The mathematical equations that relate the properties of an ideal gas will be presented in this section. The properties of actual gas samples with low densities led the concept of an ideal gas. If a gas is compressed while keeping its temperature constant, the pressure increases. Similarly, if a gas expands at constant temperature, its pressure decreases. That is, pressure and volume are inversely related at a given temperature. To a good approximation, the product of the pressure and volume of a gas sample that has a low density is constant (PV = constant) at a constant temperature. This result was discovered experimentally be Robert Boyle (1627- 1691), and is known as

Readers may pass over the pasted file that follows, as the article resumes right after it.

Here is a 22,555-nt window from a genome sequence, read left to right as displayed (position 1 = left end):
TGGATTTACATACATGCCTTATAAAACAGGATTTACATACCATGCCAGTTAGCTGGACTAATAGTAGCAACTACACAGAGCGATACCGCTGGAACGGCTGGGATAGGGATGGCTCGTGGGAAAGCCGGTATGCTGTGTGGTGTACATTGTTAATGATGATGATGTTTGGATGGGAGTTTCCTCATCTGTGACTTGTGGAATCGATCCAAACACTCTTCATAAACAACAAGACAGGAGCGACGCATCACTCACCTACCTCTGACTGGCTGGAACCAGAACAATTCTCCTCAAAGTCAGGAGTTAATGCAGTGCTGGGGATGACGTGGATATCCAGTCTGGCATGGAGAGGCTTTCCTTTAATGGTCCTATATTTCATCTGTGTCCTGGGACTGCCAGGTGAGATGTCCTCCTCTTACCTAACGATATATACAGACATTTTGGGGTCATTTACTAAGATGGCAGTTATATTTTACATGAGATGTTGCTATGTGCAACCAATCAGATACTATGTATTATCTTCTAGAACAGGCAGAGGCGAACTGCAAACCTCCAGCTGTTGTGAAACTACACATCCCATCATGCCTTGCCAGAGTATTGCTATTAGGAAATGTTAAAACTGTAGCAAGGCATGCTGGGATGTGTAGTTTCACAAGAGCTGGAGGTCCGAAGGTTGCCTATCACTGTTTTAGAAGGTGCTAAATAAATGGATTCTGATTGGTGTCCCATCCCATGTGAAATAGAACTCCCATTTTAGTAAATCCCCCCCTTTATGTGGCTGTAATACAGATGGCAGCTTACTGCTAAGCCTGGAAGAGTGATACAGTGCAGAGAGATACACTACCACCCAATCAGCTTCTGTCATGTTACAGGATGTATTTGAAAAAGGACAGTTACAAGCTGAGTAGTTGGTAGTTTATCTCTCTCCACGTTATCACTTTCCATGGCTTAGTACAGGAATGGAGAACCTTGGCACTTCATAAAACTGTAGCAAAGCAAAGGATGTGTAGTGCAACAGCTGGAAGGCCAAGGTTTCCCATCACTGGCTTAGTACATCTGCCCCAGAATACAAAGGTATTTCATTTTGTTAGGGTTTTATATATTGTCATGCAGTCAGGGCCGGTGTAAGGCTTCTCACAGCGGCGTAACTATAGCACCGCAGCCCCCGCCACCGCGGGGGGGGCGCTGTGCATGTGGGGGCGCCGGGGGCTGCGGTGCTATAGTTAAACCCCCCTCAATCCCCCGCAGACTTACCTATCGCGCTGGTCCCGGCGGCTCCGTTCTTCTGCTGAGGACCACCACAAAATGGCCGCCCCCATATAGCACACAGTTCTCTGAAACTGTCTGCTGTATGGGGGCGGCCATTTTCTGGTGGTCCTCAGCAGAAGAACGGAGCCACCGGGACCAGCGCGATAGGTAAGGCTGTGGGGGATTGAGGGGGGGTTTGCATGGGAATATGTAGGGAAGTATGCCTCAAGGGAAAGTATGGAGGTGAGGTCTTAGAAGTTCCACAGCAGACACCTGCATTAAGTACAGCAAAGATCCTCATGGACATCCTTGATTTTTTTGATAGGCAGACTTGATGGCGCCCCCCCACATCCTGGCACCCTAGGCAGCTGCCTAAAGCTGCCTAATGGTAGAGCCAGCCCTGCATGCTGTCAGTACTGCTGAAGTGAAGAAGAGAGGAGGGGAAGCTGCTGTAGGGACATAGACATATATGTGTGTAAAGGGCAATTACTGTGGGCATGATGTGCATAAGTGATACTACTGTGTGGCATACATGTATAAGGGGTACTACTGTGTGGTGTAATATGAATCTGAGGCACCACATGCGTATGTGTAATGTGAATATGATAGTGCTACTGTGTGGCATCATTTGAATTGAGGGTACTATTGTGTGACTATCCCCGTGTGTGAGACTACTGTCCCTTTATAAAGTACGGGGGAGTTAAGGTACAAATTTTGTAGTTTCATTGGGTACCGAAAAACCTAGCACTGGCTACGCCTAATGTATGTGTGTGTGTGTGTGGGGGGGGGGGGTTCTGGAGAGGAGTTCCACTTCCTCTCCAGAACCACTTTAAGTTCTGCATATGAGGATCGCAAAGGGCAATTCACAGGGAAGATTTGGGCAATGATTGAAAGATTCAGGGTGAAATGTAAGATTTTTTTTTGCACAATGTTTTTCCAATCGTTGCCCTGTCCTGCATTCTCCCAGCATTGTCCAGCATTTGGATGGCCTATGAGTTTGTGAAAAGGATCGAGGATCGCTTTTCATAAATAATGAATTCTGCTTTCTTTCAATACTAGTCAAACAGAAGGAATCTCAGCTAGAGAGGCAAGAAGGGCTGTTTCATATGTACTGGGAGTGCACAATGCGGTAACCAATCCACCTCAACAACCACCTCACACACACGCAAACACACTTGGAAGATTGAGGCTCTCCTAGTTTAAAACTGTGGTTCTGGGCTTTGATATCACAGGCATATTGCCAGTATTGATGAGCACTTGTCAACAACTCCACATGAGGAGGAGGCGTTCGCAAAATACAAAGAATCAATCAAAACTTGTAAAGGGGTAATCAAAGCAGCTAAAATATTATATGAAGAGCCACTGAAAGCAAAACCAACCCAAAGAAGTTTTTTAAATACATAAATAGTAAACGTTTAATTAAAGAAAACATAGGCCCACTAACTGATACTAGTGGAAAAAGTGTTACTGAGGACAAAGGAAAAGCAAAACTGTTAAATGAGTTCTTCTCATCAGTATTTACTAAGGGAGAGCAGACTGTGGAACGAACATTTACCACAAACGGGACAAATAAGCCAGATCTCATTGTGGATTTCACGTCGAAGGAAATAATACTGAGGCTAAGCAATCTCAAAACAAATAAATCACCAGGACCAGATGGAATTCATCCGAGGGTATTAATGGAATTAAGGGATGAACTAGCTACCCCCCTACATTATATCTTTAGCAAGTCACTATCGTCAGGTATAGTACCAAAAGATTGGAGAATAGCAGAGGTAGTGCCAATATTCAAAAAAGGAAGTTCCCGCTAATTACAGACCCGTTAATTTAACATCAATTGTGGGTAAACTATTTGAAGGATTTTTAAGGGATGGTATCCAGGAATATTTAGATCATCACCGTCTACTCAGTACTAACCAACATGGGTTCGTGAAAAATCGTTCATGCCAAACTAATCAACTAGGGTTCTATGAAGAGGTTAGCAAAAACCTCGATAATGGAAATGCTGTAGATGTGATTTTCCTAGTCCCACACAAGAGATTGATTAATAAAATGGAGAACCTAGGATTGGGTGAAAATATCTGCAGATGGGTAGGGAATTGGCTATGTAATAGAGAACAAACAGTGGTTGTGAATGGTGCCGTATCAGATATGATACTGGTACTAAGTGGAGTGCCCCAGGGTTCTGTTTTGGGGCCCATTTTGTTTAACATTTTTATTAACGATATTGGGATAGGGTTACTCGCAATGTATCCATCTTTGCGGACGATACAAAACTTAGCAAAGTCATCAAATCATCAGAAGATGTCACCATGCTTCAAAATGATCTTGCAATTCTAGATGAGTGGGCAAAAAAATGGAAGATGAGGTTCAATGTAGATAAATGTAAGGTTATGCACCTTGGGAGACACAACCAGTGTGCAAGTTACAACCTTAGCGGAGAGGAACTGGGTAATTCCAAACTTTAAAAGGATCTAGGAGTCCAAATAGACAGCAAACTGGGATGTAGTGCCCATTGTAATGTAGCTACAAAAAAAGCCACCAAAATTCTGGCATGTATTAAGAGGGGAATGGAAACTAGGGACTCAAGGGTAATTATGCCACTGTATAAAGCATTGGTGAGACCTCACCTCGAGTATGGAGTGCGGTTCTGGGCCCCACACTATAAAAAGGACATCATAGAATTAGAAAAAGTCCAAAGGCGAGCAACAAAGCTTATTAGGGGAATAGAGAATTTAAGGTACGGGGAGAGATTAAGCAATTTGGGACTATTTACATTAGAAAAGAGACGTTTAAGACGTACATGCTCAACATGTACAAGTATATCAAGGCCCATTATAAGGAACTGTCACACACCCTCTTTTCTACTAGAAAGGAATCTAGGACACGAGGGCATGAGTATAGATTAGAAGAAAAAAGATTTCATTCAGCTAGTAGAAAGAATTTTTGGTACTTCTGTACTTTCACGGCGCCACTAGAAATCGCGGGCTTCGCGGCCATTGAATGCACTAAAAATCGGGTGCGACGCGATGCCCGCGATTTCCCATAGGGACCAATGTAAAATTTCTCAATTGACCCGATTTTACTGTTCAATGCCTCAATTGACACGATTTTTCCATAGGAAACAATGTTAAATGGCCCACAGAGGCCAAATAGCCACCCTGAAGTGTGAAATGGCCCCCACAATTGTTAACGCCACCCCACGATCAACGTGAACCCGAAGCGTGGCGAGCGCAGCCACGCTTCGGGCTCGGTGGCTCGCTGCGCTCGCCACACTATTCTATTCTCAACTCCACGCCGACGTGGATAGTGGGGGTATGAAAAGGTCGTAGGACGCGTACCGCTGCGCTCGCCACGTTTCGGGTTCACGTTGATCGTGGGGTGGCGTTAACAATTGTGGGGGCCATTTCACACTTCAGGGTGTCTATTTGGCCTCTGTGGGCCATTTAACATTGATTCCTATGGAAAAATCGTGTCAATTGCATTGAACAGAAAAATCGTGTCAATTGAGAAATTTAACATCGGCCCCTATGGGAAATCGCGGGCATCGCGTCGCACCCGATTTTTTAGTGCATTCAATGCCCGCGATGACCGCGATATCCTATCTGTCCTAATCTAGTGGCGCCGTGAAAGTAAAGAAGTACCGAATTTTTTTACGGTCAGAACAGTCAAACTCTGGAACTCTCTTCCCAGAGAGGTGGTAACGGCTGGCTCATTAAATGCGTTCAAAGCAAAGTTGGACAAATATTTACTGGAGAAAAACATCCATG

Another way to define Boyle’s law is the following postulate:
constant temperature (T= constant)
, the volume of the gas decreases as the pressure increases
Since the temperature remains the same, a decrease in volume would result in increased gas pressure, as depicted in the following illustration (where “isothermal” means “constant temperature”).